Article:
Once you’ve decided on a specialty, the hard part is over, right? Sorta… you still have to tour the country and rank the programs at which you’ve interviewed. After having all of medical school to decide what kind of doctor to be, the decision of where to go seems almost rushed considering it is based on impressions from as little as a one-day visit.
Applying to residency is one part knowing your career goals and one part honoring your lifestyle preferences. In a way, lifestyle preferences may be more immutable. They reflect values and tend to be more innate. A person is unlikely to suddenly prefer large cities if she’s preferred small towns her whole life, whereas career goals can develop over time depending on the context.
On the other hand, residency is a perfect time to make a major life change. Given the limited duration, it is totally acceptable to consider residency another experimental life phase. This is the last time in our lives that we’ll be in a formal training position, so it also makes sense to base the decision purely on the strength of the program.
This ambivalence brings me to the two ways in which I approach making hard choices.
Prospective-meaning-making vs. deferred-meaning-making
Let me first say that I don’t spend much mental energy on ‘easy’ choices (i.e. decisions between two options where one is apparently better, or in which the decision is purely arbitrary). Residency is not an easy choice.
Hard choices, according to psychologist Ruth Chang, are decisions between ‘equally good’ options. In her TED Talk she makes a compelling case for the virtue of hard choices. Hard choices, she says, are opportunities to decide what we want our identity to be. Not merely align our choices with who we are, but truly create who we are based on the decisions we make. I think of this as Prospective-meaning-making. We decide on the meaning of a decision as we are making it. Am I the kind of person who trains at an urban academic center or a community-focused rural program? Am I a person who starts a family or puts it off?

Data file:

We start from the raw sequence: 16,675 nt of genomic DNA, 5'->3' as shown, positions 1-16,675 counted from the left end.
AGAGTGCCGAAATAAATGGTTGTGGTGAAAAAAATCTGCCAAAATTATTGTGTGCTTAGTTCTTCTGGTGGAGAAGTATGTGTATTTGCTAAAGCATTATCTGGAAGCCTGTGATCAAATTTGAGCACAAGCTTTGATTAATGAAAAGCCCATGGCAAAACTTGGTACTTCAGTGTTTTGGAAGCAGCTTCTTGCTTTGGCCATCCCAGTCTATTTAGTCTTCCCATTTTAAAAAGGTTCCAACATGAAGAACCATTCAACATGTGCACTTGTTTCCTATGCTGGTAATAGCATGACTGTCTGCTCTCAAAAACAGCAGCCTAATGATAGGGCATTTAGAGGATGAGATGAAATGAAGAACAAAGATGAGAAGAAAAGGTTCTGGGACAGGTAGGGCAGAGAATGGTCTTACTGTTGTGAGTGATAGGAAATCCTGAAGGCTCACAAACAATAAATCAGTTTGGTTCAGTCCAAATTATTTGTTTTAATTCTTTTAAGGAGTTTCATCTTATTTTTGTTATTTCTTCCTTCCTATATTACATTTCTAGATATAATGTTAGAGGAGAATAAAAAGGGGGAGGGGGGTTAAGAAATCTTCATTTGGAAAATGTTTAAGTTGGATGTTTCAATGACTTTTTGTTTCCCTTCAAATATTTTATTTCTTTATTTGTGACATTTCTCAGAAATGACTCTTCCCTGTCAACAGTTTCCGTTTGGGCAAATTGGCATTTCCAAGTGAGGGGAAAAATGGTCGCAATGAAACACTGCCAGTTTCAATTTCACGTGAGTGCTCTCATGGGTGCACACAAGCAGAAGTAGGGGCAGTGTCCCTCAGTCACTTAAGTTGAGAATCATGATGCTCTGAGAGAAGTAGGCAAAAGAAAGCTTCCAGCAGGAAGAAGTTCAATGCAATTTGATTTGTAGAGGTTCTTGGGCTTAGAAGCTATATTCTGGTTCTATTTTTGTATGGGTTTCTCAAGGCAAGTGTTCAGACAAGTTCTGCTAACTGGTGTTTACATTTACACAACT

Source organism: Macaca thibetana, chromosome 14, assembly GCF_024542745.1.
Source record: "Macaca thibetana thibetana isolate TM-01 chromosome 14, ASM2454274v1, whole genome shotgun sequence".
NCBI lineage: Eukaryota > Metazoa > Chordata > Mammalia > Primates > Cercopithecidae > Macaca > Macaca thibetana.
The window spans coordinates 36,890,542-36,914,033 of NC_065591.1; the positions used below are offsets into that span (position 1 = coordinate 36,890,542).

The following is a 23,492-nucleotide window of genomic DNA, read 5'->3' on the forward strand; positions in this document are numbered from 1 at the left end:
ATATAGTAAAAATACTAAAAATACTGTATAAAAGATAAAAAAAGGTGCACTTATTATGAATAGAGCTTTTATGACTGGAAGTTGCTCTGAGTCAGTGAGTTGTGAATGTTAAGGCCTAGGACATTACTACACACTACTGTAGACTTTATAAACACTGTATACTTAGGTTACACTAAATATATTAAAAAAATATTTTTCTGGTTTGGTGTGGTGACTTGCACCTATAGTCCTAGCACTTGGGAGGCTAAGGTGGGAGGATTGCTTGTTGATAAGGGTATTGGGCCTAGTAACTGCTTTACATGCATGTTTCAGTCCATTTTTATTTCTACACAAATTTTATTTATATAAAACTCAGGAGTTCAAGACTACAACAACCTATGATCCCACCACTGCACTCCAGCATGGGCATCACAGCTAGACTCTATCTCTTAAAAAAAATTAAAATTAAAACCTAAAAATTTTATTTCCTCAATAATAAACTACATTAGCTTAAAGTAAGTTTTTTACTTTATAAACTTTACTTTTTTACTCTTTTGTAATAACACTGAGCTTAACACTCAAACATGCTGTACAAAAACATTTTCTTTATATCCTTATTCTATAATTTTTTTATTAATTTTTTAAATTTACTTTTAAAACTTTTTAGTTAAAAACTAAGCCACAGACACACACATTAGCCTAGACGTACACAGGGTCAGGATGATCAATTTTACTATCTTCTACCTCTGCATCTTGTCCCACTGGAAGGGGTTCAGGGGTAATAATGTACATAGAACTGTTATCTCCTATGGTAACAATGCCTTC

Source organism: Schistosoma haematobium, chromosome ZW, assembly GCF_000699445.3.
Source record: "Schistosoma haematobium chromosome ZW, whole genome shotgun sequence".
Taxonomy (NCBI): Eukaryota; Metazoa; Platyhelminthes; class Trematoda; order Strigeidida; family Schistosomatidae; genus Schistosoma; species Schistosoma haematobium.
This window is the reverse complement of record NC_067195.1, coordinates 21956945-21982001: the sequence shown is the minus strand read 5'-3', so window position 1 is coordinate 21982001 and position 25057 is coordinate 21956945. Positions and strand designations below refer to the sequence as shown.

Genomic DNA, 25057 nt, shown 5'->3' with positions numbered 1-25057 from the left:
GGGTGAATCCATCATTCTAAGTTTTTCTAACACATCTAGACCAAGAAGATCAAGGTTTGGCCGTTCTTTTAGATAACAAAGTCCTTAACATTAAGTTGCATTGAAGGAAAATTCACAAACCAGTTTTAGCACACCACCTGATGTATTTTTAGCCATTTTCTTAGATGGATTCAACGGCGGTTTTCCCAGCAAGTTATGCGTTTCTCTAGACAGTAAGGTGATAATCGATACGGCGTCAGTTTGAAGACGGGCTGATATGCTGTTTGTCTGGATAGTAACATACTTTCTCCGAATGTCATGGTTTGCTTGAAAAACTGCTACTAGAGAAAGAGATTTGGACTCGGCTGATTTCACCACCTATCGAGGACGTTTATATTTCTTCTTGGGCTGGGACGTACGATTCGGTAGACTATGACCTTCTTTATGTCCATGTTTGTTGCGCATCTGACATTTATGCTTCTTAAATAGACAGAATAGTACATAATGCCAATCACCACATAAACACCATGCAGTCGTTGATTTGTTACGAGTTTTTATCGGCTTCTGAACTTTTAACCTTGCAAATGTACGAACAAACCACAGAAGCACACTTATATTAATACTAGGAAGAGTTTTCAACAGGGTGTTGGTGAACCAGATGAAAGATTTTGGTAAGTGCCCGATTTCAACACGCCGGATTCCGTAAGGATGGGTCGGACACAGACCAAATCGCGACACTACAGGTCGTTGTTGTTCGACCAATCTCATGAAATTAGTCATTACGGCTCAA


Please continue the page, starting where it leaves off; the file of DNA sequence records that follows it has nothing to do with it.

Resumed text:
The other approach, and the one that is well known to intuitive types, is what many call a ‘gut decision’. I like to think of this in terms of deferred-meaning-making, when a decision feels right, but it would be hard to articulate why. It is a useful strategy when making decisions too complex and nuanced for our conscious minds. In many of life’s biggest decisions, like a career or marriage, the best initial decision is to follow your intuition. The meaning-making then happens after the decision is made, possibly well after. For example, if you follow your gut to a specific residency program, and then two years in you have a life-affirming moment at work, you could rightly say “This is the reason I came here!” This is a very healthy approach in which confirmation bias can work to help affirm that the hard choices we made were the right ones indeed. If, at the end of the day, we perceive our life as meaningful, then it is meaningful.